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Old 07-01-2012, 03:45 PM   #11
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Originally Posted by buckytom View Post
very nice, payman!

i bought a few cedar and alder planks for grilling, but i have yet to use them.

did you soak the planks first? how thick were they? did they burn much?

tia for your help.
I soaked them for about two hours. I put them in the hot grill bare for three minutes and turned them over add put the salmon on them. They did flame a bit at the edges but I keep a spray bottle of water for that. Just a few spritz knocked it down. I use planks that were about a quarter inch thick.

Thank everyone!
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Old 07-02-2012, 05:47 AM   #12
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I cant see any gravy.

It looks delicious, those prawns look huge!
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Old 07-02-2012, 08:48 PM   #13
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Originally Posted by Paymaster
Did cedar planked salmon, skewers of shrimp and some asparagus over charcoals tonite.
That looks wonderful...sure beats my hotdogs and SP fries I had tonight.
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Old 07-02-2012, 08:52 PM   #14
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Are the cedar planks reusable or do you use them once then discard?
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Old 07-02-2012, 09:58 PM   #15
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Are the cedar planks reusable or do you use them once then discard?
Supposed to be able to re-use, and I did once before. Cleaning them is too much trouble in my opinion and just don't know if I trust they are safe. I find them on sale and buy a bunch usually.So I just toss after first use now.
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Old 07-02-2012, 11:04 PM   #16
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I would be tempted to buy cedar footage at the lumber yard and rip my own planks on my table saw. Maybe I'll do that...
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Old 07-03-2012, 02:15 AM   #17
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Originally Posted by Paymaster View Post
I soaked them for about two hours. I put them in the hot grill bare for three minutes and turned them over add put the salmon on them. They did flame a bit at the edges but I keep a spray bottle of water for that. Just a few spritz knocked it down. I use planks that were about a quarter inch thick.

Thank everyone!

thanks. i'll have to post pics when i try the cedar plamks out.

greg, as i'm sure you know, be careful buying raw stock for use in cooking. a lot of wood is treated or has glues or other chemicals in it. i've always had to be similarly careful when buying lumber to make toys for my parrots to destroy.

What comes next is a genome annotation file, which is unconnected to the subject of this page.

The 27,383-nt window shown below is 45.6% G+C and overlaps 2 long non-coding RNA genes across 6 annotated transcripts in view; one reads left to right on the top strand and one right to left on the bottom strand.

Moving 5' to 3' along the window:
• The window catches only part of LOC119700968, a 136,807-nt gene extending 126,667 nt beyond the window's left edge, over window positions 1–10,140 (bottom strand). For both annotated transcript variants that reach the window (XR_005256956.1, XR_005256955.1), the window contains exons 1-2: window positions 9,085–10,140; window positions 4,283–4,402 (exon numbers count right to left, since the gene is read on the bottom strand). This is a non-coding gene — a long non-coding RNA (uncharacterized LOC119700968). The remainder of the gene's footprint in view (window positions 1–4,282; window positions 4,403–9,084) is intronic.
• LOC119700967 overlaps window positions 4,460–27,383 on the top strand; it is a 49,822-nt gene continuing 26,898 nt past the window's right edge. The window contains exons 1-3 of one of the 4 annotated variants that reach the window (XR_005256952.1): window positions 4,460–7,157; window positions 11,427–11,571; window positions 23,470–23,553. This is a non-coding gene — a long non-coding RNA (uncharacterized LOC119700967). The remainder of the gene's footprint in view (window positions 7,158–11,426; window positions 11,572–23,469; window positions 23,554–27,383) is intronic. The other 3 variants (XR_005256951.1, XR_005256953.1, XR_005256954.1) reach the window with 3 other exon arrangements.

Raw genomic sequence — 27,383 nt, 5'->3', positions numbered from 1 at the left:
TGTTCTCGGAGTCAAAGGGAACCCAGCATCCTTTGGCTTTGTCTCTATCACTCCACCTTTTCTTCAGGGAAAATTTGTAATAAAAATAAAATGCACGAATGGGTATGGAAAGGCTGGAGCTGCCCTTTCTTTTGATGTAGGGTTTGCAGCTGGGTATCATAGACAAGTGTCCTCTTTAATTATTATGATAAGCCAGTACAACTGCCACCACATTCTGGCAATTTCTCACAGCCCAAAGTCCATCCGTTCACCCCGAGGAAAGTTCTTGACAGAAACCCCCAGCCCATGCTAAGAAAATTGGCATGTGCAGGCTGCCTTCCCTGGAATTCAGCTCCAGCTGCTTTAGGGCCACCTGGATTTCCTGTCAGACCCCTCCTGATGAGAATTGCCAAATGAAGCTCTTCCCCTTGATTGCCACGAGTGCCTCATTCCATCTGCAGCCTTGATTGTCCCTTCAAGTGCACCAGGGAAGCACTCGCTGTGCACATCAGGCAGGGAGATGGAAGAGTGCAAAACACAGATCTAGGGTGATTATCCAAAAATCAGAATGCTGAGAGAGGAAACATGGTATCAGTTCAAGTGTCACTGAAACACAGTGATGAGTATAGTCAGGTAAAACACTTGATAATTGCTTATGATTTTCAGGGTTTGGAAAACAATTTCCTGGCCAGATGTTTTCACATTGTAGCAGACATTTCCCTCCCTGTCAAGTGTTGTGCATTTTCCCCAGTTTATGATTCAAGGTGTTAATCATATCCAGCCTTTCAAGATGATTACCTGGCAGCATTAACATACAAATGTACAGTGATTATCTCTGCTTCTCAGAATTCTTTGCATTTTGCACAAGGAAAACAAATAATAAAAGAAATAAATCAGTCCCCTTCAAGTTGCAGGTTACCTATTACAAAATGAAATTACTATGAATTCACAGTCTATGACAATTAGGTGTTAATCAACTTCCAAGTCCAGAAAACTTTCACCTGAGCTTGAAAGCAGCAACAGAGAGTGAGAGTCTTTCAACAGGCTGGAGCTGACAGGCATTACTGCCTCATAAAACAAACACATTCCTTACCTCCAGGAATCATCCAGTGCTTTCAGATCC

for single use cedar planks, i'd love to find a source for those thin sheets of cedar that you get as a divider in higher end cigar boxes. those thin sheets would he perfect for a quick soaking and grilling, and then you can toss them when done.
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Old 07-03-2012, 01:07 PM   #18
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greg, as i'm sure you know, be careful buying raw stock for use in cooking. a lot of wood is treated or has glues or other chemicals in it. i've always had to be similarly careful when buying lumber to make toys for my parrots to destroy.
thanks for the warning
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Old 09-11-2012, 01:07 AM   #19
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furniture grade cedar is safer to use than the stuff cut up for shakes and shingles as those are generally treated with a fire retardant
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Old 09-11-2012, 04:37 AM   #20
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I would be tempted to buy cedar footage at the lumber yard and rip my own planks on my table saw. Maybe I'll do that...
We have a sawmill, so when we have apple, pear, oak, hickory, cherry, or cedar (I've used white--red cedar isn't indigenous here), I take the slab wood and cut it into "planks." I soak the planks, which in my case are about 1/2" thick, for about 4-6 hours. I have some butternut slab wood that I haven't tried, yet.

I told the DH he should make planks and sell them--I'm a bit shocked at how expensive they are. I never thought to reuse them, I toss them in the woodstove.

If there is a local sawmill near where you live, you may be able to get slab wood very cheap. We don't treat our logs, so I'm not worried about using the slab wood as planks when cooking. I know where the logs are from (our bush), so don't worry about it. A local sawmill sells a pickup bed full of white cedar slab wood for about $40. FYI, slab wood is the first cut off the log, so it will contain the bark on one side (our sawmill is a bandsaw mill. The DH squares off the logs first and that is from where the slab wood comes--I imagine a circular saw sawmill operator does the same). I haven't found the bark to be an issue. If you want to build your own bandsaw sawmill, I know where you can get the plans <g>.

Paymaster--what kind of chocolate did you use and how did you present the asparagus? I can't really decipher how you did that by the photo. Did you drizzle it over the asparagus? Did you grill the asparagus or steam it? Intriguing combination.
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